De Villiers said the ending of the single-channel marketing system, as well as the absence of subsidies for commercial farmers, meant that the only way for South African producers to stay competitive was for them to consolidate.
This was reflected in the striking statistic that eight years ago 30% of commercial farmers accounted for 80% of maize production, whereas today 17% of them accounted for the same quantity.
Now, he said, further efficiencies must be sought in infrastructure and elsewhere, while also encouraging previously disadvantaged farmers.
A fly in the generally positive ointment for the grain industry is South Africa’s steeply declining production of wheat.
This year, according to estimated planting intentions, production will decline to levels it was last at in the 1930s and the country will, for the first time, be importing more wheat than it grows locally. This is because of the crop’s poor viability – many wheat farmers in the Western Cape, for instance, are switching to planting rape for canola oil production because wheat farming is no longer profitable, given the current zero-import tariff.
De Villiers said the government had to decide what level of self-sufficiency in wheat was required to counter the threat of drought in producing countries and other negative events affecting the market.
Of the five food items most widely consumed by poor people maize porridge, brown bread, sugar, tea and full-cream milk – bread costs about two-thirds more than maize.
Biofuels production puts squeeze on food crops
South Africa’s biofuels programme could restrict the increase in maize production, with land being diverted to soya and sorghum.
Draft regulations for the mandatory blending of biofuels with petrol or diesel were published in September last year.
Chief executive of Grain SA, Jannie de Villiers, said the organisation had recommended that the government should not subsidise biofuels production from maize because it did not want the maize food price to increase as a result of offtake for biofuels production.
In the United States, 40% of maize production goes into biofuels and as a result the international maize price has become primarily linked to the international crude oil price.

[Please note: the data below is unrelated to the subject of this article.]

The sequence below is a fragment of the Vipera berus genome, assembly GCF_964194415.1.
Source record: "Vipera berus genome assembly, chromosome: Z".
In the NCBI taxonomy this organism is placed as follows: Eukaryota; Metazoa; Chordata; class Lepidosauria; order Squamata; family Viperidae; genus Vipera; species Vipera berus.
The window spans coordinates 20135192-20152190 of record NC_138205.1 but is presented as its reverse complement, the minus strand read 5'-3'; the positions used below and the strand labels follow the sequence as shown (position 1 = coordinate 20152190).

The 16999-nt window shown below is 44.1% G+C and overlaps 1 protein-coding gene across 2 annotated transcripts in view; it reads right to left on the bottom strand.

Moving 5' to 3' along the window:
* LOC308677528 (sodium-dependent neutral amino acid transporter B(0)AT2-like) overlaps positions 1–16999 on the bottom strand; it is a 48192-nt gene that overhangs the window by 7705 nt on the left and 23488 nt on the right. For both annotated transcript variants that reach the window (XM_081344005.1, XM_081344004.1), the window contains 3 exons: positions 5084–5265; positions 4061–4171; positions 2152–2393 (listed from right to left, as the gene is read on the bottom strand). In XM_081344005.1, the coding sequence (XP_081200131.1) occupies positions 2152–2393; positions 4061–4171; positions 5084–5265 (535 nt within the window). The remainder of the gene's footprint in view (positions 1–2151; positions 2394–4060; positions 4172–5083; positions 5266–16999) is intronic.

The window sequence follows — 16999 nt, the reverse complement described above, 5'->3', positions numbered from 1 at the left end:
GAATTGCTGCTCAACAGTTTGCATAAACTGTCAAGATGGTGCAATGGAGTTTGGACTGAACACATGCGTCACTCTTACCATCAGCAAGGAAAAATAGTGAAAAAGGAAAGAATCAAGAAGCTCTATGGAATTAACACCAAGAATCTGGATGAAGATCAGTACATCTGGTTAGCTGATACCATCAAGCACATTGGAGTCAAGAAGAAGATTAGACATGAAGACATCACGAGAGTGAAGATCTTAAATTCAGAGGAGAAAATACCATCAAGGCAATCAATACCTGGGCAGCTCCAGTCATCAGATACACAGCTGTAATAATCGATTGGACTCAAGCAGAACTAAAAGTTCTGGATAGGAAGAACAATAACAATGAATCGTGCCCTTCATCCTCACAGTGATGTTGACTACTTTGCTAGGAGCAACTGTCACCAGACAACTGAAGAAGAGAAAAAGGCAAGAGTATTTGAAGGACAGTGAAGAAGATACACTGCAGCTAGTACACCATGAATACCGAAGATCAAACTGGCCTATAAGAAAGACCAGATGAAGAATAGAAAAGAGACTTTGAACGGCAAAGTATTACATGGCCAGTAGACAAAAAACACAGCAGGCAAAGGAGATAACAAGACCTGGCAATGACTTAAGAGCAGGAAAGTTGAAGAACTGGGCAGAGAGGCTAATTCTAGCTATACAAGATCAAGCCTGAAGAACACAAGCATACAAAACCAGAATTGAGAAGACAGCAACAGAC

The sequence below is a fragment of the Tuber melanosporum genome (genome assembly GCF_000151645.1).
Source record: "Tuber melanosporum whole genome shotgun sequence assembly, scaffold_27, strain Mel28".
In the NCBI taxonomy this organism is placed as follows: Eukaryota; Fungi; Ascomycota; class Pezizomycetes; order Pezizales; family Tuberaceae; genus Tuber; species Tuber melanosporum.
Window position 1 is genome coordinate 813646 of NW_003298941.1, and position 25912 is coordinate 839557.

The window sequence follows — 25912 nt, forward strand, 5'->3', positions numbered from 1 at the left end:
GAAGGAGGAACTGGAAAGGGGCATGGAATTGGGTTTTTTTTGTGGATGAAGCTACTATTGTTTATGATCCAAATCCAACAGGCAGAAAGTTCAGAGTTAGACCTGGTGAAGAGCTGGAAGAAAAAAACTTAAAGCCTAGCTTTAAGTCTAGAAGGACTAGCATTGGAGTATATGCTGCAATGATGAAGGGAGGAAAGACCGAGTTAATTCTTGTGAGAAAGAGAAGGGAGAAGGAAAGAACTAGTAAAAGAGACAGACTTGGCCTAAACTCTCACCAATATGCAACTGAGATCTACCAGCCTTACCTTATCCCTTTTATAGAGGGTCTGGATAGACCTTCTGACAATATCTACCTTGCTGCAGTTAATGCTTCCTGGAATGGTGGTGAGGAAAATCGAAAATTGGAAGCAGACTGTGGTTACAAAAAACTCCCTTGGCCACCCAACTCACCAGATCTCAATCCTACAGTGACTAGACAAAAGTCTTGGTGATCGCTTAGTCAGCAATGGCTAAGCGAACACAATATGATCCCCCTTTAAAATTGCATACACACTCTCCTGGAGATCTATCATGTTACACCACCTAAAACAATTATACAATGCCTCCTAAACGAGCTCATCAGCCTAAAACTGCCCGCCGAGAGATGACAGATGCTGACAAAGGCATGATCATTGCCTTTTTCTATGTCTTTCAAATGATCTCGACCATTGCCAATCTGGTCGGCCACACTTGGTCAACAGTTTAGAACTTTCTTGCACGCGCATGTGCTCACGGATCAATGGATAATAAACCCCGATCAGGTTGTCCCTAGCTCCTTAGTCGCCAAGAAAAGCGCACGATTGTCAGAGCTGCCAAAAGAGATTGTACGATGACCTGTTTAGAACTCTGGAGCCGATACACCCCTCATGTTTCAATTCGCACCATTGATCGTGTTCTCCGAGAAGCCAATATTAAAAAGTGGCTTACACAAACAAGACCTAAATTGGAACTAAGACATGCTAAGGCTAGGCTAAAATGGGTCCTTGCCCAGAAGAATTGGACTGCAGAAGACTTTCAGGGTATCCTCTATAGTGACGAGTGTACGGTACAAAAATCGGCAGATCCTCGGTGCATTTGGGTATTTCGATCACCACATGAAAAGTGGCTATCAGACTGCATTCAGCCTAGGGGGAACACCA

Therefore, the government is likely to subsidise the production of soya for biodiesel and sorghum for bioethanol, but not maize.
Developing black farmers
Subsidisation is a foregone conclusion – there is no biofuels programme in the world that survives without subsidisation.
A recent survey by Grain SA found that the construction of an additional 1.6-million-tonne capacity soya oil pressing plant had commenced, with completion expected by 2014. And, in Bothaville in the Free State, construction of the first licensed bioethanol project in South Africa is scheduled to commence next month at a budgeted cost of about R1.7-billion. Its feedstock will be sorghum.
These plans for processing far outstrip the current production of soya and sorghum seed, so the national production of both will have to be doubled at least, much of it on lands previously used for maize. South Africa currently grows about 700 000 tonnes of the grain a year.
De Villiers is advocating that the sorghum seed production for the bioethanol facility at Bothaville – and others built in future – should be undertaken mainly by developing black farmers.
A programme co-ordinated by Grain SA currently involves mentoring 3600 black grain farmers, mainly in the North West and Free State. The programme pays for the mentoring and instruction from funds from the old grain boards, which have since been invested.
“We are 90% successful in helping farmers to viability, whereas the government’s land reform programmes have so far been largely unsuccessful,” he said.
Employ more people
“The real challenge is to get the communal lands to be more productive in farming and to employ more people.”
De Villiers said that when Grain SA talked to the government about profit it elicited little interest. But the opposite occurred when it talked about jobs.
Higher grain productivity can also be achieved in other African countries, including Zambia, where there is a large community of commercial farmers, and eventually Zimbabwe. South African companies are about to set up silo facilities for the storage of grain in Zambia. Eventually, if rail and border facilities are improved, these countries will be able to export and import grain easily to and from South Africa.
To make South African grain more competitive internationally, rail is a particularly important factor.
“In the 1980s, grain was 85% transported by rail; today it is 23% transported by rail. Road transport is 25% more expensive than rail, which means we are paying 25% extra unnecessarily.
“Also, Maputo is closer than Durban for exports, so we need to upgrade its efficiencies and facilities,” De Villiers said. – Teigue Payne